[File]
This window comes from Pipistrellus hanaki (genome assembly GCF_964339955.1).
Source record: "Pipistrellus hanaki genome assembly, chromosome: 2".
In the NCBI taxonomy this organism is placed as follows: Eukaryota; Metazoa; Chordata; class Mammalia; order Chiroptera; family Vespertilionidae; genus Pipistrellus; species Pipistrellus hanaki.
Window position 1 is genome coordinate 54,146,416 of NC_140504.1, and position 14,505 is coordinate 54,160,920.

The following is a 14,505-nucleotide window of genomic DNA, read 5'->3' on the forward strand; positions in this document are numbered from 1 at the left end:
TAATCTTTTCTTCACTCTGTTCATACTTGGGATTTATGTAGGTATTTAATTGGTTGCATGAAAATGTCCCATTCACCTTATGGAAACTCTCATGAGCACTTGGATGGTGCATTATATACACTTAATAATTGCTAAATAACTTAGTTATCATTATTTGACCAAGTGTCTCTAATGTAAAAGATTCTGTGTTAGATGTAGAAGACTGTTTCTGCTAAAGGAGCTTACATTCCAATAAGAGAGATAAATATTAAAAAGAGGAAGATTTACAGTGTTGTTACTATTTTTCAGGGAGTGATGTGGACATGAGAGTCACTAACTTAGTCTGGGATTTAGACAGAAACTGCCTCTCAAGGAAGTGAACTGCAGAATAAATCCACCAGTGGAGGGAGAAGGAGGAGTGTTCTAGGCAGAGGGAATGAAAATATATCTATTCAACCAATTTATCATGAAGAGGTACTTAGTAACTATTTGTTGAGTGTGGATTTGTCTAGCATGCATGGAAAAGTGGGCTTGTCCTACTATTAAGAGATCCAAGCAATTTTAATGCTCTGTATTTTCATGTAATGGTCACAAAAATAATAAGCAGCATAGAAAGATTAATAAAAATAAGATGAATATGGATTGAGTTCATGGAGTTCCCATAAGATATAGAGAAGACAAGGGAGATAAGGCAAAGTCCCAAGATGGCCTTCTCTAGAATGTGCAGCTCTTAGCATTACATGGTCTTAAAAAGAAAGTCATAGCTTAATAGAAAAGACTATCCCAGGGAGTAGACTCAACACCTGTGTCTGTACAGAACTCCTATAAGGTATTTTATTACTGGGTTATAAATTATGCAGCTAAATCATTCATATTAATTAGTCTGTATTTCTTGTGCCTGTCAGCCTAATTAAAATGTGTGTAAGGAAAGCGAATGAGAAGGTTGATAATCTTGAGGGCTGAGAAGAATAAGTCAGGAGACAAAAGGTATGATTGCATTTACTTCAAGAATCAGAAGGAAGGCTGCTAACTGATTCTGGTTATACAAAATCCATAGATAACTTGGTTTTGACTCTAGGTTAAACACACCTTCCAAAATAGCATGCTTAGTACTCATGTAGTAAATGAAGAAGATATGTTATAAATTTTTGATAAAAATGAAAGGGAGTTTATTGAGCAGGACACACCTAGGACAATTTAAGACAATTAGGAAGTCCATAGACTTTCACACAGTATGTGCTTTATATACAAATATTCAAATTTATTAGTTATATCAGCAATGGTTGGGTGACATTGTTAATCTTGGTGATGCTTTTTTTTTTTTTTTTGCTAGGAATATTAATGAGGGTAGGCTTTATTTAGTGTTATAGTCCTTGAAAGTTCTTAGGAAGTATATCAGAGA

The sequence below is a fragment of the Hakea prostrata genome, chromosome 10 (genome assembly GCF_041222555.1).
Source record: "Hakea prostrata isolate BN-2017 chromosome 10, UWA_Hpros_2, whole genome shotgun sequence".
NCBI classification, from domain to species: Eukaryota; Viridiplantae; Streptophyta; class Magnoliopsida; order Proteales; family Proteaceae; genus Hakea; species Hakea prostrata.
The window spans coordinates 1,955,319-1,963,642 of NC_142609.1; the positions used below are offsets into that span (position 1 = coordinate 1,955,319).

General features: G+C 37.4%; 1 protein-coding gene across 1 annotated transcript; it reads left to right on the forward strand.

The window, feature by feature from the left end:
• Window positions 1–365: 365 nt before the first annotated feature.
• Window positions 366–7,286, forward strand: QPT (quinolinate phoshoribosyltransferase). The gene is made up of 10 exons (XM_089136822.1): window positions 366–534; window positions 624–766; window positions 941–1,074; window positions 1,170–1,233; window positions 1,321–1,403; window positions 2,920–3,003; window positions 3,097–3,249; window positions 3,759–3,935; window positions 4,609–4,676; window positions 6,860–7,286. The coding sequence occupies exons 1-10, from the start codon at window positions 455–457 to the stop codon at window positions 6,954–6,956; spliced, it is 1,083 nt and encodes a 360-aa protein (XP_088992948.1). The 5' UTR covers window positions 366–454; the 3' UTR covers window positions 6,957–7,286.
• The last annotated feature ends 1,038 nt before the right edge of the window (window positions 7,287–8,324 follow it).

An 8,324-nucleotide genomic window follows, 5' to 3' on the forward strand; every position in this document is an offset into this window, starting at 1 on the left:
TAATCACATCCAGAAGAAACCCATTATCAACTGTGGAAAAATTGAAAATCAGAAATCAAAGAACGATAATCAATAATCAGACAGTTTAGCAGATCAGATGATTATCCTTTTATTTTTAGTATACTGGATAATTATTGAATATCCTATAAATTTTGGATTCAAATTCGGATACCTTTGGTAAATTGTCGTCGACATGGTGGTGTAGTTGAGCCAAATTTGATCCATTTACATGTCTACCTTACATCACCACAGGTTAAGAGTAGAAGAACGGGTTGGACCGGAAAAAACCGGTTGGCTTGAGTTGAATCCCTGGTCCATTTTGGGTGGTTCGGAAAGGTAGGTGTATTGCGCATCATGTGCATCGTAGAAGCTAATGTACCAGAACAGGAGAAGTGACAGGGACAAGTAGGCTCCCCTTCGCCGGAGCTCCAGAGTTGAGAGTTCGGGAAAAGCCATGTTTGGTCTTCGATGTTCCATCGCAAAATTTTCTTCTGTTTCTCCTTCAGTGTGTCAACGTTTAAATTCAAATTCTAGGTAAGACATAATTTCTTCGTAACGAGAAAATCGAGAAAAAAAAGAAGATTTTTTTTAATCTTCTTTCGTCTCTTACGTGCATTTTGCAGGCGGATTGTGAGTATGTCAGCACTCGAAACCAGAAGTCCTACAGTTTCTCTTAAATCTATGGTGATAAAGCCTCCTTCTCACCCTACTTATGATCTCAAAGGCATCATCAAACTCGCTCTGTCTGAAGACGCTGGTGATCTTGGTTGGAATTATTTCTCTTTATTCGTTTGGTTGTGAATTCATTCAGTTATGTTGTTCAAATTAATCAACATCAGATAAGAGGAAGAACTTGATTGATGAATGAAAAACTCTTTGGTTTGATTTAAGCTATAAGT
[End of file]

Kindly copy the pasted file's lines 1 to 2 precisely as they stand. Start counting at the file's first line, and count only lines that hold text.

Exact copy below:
This window comes from Pipistrellus hanaki (genome assembly GCF_964339955.1).
Source record: "Pipistrellus hanaki genome assembly, chromosome: 2".